Not quite a leg-pull but my faulty memory since the adjective is
    muscovian and I don't recall ever seeing musgovian :-)

    --

    James Silverton
    Potomac, Maryland

    Email, with obvious alterations: not.jim.silverton.at.verizon.not


  8. #8
    sf Guest

    Default Re: Another musgovian delight

    On Sat, 15 Nov 2008 18:07:50 GMT, "James Silverton"
    <[email protected]> wrote:

    >Indeed interesting! I live and learn since I thought Musgovian was the
    >adjective from Moscow.


    After years of reading the term, I still dislike it. It's way too
    "precious" for me. <gag>


    --
    I never worry about diets. The only carrots that
    interest me are the number of carats in a diamond.

    Mae West

  9. #9
    Cindy Fuller Guest

    Default Re: Another musgovian delight

    In article <gfn4j4$997$[email protected]>,
    "TammyM" <[email protected]> wrote:

    > "James Silverton" <[email protected]> wrote in message
    > news:WdETk.1527$[email protected]..
    > <snip
    > >>> Now I have some Musgovian pomegranate seeds that are goind to
    > >>> wend their way into an Iranian dish at some point this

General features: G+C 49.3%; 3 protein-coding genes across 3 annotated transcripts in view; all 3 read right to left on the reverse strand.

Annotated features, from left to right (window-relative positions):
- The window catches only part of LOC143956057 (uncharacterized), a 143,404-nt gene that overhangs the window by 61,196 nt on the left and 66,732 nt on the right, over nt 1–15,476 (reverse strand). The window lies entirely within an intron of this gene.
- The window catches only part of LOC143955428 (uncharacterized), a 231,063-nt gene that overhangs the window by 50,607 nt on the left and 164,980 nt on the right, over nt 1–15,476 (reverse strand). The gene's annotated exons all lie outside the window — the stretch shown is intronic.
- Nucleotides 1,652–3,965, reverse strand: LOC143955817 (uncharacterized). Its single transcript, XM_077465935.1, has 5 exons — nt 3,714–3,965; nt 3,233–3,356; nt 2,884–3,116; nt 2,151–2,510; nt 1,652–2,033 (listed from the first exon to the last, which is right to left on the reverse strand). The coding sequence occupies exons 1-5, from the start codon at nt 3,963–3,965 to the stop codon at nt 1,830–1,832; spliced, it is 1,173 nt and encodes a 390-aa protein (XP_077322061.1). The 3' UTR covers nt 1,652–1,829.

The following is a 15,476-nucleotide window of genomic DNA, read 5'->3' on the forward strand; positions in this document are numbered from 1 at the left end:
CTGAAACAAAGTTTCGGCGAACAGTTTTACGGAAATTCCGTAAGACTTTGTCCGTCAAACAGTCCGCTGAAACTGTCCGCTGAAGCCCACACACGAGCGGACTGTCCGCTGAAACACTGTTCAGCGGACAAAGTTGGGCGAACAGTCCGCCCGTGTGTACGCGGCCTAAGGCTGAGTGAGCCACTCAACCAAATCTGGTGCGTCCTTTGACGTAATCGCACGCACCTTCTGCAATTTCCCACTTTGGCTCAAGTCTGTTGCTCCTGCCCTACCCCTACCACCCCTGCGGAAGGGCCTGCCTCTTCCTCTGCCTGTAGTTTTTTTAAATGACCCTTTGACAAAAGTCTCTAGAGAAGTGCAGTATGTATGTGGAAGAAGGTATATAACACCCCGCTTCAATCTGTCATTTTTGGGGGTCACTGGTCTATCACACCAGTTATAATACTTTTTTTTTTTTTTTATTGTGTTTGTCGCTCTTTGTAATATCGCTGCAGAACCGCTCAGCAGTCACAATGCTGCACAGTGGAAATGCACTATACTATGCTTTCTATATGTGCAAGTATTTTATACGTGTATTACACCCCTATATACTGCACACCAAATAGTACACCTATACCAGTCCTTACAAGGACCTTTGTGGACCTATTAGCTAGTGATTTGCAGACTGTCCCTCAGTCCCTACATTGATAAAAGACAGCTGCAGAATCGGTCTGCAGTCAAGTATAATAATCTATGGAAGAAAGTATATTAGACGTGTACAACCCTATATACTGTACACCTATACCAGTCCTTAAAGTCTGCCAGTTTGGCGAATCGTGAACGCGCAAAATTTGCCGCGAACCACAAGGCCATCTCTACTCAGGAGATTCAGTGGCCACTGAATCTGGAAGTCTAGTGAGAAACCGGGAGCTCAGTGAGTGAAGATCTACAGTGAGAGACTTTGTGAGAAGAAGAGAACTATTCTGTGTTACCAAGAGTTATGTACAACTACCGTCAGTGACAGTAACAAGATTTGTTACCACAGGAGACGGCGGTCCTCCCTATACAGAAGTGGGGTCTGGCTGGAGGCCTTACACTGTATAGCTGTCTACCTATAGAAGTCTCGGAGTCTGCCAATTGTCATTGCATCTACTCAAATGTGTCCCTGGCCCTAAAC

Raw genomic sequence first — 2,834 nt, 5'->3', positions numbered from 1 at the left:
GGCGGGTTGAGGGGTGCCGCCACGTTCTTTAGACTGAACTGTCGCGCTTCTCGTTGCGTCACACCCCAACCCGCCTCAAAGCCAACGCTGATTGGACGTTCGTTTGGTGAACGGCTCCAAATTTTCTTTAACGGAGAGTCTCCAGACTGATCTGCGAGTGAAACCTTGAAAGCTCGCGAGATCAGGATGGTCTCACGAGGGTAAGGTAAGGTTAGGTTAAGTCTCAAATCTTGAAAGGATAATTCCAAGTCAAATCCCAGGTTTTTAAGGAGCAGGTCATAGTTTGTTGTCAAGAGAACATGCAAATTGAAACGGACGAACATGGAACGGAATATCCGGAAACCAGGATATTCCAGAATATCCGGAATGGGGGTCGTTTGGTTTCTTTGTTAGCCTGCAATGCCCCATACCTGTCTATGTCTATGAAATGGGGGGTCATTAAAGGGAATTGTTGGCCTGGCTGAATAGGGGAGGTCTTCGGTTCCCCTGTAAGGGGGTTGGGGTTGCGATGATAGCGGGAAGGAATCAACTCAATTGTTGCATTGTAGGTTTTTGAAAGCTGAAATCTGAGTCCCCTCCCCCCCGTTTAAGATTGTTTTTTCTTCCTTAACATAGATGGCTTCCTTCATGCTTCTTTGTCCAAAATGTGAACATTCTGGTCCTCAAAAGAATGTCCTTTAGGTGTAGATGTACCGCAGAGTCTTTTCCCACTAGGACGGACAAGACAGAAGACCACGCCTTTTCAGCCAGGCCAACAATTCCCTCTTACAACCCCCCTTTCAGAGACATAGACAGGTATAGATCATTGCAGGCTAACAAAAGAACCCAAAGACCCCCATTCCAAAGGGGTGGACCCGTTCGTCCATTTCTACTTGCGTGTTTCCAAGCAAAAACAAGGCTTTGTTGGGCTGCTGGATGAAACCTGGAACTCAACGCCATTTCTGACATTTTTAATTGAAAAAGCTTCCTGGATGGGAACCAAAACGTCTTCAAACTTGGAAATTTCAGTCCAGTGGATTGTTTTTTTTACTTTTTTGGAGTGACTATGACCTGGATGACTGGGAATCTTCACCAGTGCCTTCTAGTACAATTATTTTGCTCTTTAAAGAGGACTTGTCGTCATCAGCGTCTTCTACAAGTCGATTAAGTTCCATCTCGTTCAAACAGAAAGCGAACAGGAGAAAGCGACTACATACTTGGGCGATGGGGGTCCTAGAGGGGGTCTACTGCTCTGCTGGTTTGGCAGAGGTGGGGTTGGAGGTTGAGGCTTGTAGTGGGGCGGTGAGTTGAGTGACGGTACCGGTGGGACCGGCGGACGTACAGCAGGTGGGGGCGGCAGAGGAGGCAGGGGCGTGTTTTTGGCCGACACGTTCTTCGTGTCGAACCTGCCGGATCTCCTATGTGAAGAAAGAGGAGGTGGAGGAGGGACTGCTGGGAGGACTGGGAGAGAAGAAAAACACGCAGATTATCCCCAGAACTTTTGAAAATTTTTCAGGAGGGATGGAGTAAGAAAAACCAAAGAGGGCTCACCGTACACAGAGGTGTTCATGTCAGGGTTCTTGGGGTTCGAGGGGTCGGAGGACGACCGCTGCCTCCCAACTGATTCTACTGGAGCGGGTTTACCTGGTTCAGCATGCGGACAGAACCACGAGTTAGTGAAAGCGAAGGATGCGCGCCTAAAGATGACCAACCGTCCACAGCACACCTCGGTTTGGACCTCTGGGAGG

> >>> weekend. Which reminds me: must soak rice.
    > >>>

    > >
    > > Indeed interesting! I live and learn since I thought Musgovian was the
    > > adjective from Moscow.

    >
    > Not sure if you're pulling my leg or not, James, as you've been around here
    > for awhile. But "Musgovian" is an rfc tradition meaning you use ingredients
    > that "mus' go" (or are soon destined for the bin).
    >

    In our house, Musgovian cuisine is known as gemisch (Yiddish for mess).
    The SO whines and threatens to call Poison Control on those nights, but
    even he has to admit that sometimes the gemisches are pretty good.

    Cindy, waiting for a bon mot from the SO

    --
    C.J. Fuller

    Delete the obvious to email me

  10. #10
    sf Guest

    Default Re: Another musgovian delight

    On Sat, 15 Nov 2008 12:10:31 -0800, Cindy Fuller
    <[email protected]> wrote:

    >Cindy, waiting for a bon mot from the SO


    Will you settle for a bonbon?


    --
    I never worry about diets. The only carrots that
    interest me are the number of carats in a diamond.

    Mae West

  11. #11
    Victor Sack Guest

    Default Re: Another musgovian delight

    Cindy Fuller <[email protected]> wrote:

    > In our house, Musgovian cuisine is known as gemisch (Yiddish for mess).


    I thought "gemisch" was "mix" or "mixture", not "mess", in both Yiddish
    and German...

    Victor